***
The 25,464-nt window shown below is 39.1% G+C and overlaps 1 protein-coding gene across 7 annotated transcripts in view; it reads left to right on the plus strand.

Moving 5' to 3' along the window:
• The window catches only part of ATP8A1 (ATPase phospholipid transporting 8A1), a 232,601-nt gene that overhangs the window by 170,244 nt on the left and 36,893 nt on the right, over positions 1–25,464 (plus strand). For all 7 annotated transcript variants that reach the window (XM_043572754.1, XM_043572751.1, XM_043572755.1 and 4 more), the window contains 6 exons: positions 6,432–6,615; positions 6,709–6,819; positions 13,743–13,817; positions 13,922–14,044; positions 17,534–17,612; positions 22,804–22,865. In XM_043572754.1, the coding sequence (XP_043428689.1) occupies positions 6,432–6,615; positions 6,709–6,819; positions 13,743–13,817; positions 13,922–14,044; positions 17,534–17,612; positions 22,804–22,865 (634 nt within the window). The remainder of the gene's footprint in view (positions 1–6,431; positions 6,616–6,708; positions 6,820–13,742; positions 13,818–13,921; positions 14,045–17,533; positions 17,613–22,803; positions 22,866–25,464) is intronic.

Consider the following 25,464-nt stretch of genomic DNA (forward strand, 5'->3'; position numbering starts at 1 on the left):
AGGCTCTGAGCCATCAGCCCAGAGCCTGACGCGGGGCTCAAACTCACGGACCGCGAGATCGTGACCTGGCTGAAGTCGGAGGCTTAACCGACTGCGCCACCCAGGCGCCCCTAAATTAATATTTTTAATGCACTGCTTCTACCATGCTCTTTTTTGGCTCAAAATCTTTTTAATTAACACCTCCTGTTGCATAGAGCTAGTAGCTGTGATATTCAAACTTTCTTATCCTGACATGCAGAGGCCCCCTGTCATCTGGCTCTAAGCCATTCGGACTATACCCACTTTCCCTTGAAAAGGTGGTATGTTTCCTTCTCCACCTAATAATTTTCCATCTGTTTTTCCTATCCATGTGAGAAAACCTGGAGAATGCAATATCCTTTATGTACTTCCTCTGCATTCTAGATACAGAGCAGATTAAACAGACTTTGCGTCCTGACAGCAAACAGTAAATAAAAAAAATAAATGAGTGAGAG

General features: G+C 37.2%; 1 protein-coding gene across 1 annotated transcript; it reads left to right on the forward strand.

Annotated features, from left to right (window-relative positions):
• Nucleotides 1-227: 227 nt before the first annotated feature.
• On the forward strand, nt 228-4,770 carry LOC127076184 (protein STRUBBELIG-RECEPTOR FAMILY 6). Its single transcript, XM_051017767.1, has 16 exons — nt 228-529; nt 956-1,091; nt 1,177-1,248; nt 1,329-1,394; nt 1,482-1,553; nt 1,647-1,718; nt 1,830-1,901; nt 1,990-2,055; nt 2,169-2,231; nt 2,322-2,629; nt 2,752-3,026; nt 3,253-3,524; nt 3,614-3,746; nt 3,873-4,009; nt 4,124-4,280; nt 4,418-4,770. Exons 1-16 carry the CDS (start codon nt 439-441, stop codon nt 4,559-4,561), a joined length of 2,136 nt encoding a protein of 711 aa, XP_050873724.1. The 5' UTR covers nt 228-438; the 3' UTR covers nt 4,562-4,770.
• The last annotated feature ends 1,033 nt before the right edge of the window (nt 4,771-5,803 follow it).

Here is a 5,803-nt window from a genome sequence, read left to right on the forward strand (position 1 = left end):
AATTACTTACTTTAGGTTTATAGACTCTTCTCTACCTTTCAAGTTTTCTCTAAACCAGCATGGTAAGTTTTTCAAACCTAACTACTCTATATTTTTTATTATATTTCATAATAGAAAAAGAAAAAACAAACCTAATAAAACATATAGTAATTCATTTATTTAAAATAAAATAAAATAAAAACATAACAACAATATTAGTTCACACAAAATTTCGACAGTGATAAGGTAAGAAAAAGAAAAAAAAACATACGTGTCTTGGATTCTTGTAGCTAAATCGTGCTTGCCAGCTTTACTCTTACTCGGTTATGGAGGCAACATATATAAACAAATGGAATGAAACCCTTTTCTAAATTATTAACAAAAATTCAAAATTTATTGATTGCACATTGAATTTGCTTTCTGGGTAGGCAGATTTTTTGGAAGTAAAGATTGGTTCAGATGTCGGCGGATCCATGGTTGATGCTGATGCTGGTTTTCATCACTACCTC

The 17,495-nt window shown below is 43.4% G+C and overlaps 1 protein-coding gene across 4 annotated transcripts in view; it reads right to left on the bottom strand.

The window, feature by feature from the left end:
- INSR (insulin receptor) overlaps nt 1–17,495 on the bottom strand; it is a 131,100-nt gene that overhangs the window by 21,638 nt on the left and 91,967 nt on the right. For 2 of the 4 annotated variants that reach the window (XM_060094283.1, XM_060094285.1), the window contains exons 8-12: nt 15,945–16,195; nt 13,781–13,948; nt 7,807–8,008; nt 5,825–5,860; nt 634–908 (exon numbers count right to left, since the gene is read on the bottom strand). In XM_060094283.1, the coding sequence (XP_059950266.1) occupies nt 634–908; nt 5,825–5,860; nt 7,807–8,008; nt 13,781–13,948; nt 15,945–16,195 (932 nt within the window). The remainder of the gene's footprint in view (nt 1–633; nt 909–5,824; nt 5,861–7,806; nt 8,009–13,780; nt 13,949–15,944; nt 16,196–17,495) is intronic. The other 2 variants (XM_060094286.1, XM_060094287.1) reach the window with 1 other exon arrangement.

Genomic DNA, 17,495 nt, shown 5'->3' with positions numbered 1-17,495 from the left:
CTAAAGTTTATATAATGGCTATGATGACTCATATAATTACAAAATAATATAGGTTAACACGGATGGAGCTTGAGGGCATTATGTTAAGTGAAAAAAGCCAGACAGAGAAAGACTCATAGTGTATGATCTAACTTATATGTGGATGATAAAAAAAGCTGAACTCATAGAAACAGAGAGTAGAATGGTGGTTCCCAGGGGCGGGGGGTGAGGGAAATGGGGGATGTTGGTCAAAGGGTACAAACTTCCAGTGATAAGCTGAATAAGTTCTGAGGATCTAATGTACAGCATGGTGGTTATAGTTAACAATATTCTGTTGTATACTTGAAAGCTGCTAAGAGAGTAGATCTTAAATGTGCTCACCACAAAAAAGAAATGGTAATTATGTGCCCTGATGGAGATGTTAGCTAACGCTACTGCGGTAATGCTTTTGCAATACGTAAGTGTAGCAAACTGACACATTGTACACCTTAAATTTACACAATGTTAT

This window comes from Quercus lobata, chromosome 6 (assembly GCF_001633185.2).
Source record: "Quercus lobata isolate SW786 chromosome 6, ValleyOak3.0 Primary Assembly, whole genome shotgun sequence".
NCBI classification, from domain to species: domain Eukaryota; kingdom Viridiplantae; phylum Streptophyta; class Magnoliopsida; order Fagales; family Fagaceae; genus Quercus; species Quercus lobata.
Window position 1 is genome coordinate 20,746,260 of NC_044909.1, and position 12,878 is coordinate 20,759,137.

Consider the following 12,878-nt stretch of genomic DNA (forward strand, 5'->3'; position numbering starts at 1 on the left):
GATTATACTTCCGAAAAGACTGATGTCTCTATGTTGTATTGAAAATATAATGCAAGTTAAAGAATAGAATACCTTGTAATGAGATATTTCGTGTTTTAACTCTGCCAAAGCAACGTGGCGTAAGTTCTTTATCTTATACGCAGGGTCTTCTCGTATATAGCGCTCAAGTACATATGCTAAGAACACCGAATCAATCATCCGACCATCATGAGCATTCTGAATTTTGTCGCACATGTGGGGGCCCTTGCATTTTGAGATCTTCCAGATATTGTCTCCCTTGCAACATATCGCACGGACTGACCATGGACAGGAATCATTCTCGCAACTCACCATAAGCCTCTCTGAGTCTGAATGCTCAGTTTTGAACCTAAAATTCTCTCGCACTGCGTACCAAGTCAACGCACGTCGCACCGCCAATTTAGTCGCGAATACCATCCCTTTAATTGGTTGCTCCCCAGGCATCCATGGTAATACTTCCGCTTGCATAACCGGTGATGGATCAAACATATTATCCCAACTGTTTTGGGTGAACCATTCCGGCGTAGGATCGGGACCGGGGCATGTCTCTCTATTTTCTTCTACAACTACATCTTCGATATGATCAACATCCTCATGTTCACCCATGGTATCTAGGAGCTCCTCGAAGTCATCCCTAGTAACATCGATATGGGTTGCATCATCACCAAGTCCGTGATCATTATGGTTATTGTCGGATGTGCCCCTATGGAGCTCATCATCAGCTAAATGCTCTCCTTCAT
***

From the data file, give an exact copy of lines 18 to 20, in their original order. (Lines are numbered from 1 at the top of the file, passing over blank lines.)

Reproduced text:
This window comes from Quercus lobata, chromosome 6 (assembly GCF_001633185.2).
Source record: "Quercus lobata isolate SW786 chromosome 6, ValleyOak3.0 Primary Assembly, whole genome shotgun sequence".
NCBI classification, from domain to species: domain Eukaryota; kingdom Viridiplantae; phylum Streptophyta; class Magnoliopsida; order Fagales; family Fagaceae; genus Quercus; species Quercus lobata.